The labour market acts as a living entity in constant evolution. Hence that many theorists, researchers and experts in emerging professional skills have come lately to one of the most innovative concepts in the field of HR, which is a result of the advent of the fourth industrial revolution: learnability.
In 2018, the very own World Economic Forum reflected the concept of learnability, defining it as “the curiosity and the capability of learning new skills in order to remain employed in the long term”. For this international body, the characteristics that define “a good learnabiliter” are the following: easy learner of new concepts or procedures, willingness to research and acquire knowledge in new fields (“thirst for knowledge”), and a positive attitude before new challenges.
On his part, the prestigious Spanish philosopher, writer and educator José Antonio Marina, considers learnability as “the word of the future” in the world of labour, so much so that it will end up replacing the term “employability” eventually. People in charge of talent attraction in companies and organizations will recruit professionals with “desire and ability to learn quickly and effectively”, instead of those having more skills and knowledge. In addition, as Marina points out, organizations will be increasingly “fascinated” by knowmads, the nomads of knowledge.
Raúl Grijalba, Chief Executive of ManPower Group in Spain, concurs with José Antonio Marina when analyzing the learnability phenomenon: “employability is no longer relying so much on what is known, but on what can be learned, because learning curves are becoming increasingly shorter”.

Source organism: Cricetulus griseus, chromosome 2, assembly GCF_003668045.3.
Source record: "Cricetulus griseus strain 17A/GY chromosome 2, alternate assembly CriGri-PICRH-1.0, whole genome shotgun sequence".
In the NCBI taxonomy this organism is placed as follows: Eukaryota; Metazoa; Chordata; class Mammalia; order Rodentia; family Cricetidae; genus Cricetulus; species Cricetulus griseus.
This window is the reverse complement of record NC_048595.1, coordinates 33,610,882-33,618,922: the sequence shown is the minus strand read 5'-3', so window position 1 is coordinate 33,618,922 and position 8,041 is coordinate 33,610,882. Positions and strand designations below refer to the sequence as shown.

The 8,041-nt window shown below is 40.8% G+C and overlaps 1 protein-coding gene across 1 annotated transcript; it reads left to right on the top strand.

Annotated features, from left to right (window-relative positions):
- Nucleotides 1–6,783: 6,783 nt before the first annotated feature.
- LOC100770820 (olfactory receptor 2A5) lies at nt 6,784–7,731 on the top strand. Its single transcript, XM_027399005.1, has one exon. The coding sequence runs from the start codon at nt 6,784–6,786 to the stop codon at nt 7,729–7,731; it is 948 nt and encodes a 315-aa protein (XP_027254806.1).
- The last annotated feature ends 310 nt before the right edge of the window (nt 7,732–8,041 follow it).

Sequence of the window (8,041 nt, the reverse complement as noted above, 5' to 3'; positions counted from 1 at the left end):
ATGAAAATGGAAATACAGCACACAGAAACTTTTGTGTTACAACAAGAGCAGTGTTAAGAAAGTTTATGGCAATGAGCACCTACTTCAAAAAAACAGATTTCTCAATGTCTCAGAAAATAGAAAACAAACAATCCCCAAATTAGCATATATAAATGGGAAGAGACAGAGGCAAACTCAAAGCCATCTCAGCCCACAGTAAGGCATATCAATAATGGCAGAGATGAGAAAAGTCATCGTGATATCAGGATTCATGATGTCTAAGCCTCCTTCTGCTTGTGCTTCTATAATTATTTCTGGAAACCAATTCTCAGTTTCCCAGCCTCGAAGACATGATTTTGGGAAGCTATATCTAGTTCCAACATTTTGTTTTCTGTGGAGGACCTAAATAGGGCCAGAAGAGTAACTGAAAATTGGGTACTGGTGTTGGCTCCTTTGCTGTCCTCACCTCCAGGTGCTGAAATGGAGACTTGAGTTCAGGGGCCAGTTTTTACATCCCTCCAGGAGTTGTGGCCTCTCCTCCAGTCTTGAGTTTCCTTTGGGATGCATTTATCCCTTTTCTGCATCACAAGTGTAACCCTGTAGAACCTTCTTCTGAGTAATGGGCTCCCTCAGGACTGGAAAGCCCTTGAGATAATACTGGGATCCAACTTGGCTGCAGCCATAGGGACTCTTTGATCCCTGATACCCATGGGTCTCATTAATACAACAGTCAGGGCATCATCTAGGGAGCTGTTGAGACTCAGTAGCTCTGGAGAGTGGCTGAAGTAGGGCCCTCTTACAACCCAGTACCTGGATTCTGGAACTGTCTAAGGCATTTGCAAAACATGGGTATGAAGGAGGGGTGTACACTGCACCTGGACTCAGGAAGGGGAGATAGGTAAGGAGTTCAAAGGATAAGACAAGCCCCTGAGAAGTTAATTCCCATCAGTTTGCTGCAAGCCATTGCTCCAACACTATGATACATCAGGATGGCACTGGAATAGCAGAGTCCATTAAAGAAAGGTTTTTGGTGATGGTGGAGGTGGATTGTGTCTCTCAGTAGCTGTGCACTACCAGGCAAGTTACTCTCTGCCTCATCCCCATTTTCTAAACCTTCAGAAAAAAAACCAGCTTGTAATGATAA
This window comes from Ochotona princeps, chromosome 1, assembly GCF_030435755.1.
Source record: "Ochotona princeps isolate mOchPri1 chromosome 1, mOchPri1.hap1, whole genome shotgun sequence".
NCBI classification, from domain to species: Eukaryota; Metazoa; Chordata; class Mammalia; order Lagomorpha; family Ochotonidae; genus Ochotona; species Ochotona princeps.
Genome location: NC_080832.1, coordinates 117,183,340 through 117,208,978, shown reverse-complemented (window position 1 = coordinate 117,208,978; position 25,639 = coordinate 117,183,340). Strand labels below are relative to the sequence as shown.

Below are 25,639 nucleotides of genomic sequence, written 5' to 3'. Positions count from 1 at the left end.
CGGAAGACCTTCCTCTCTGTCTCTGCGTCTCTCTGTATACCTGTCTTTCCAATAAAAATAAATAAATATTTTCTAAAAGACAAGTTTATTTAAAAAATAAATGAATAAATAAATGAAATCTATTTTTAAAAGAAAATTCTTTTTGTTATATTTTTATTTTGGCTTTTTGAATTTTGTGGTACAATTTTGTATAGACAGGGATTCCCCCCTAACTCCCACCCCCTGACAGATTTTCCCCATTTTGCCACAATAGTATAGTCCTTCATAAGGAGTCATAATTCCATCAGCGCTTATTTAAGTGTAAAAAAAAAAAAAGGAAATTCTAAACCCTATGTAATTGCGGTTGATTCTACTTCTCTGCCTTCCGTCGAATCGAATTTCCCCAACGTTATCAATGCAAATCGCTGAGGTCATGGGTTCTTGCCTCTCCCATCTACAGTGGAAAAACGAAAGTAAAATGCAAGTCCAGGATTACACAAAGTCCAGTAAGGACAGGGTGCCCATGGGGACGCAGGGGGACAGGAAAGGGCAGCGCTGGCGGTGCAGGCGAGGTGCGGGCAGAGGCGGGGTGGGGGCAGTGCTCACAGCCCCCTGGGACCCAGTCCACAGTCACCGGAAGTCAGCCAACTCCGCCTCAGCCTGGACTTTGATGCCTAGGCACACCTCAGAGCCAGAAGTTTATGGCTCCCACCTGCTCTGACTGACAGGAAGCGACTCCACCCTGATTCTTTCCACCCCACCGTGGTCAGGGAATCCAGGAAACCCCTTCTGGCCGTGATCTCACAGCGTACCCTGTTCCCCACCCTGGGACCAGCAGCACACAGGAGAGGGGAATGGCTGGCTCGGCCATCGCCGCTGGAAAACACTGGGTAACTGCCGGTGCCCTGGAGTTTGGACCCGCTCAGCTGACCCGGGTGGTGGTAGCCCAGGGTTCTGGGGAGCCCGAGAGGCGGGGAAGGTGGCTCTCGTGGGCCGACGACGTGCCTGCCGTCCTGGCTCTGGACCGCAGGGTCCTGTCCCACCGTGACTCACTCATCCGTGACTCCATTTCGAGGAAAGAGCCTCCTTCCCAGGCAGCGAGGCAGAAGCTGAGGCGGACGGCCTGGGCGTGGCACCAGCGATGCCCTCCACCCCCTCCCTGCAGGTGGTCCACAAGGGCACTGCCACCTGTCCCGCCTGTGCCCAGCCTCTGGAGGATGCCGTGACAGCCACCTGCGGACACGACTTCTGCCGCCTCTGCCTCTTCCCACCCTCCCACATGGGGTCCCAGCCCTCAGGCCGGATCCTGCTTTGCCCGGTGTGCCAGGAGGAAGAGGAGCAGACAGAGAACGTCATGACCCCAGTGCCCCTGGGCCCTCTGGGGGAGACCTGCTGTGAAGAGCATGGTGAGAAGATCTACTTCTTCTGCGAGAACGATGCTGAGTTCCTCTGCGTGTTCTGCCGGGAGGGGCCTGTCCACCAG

What does the learnability philosophy require?
In short, for future professionals (those who are currently finishing their studies), success in a business world where robotics and artificial intelligence will destroy millions of jobs, continuous training will be a fundamental pillar. In fact, HR experts forecast that these individuals will have to retrain between 10 and 14 times during their working life.
To refer to this profile of talent, former executive director of Google and current chairman of Wikipedia Eric Schmidt has coined the term “versatile learning animals”.
The philosophy of learnability will require on the part of human capital an effort to step out their comfort zone since, as claimed by the World Economic Forum, “specialists in a single procedure or function are heading towards extinction”. HR consultants who have been focusing their attention on this innovative skill, however, point out that learnability only makes sense within a same professional field.
Organizations, on their part, will have to promote that continuous learning among their members so that they can develop professionally and avoid losing their competitive advantage. In this sense, the specialist in digital transformation Juan Luís Polo reckons that learnability “must become the main target profile” of companies’ HR departments from now on.
In essence, apart from talent attraction most capable of broadening their training as quickly as possible, companies betting on learnability strategies should implement policies such as investing on those individuals with greater disposition to learn new skills; leading by example from the higher levels of responsibility so that members of organizations adhere to the dynamics of continuous training; and rewarding -with more opportunities of professional development, for instance- those who show more commitment with said strategy.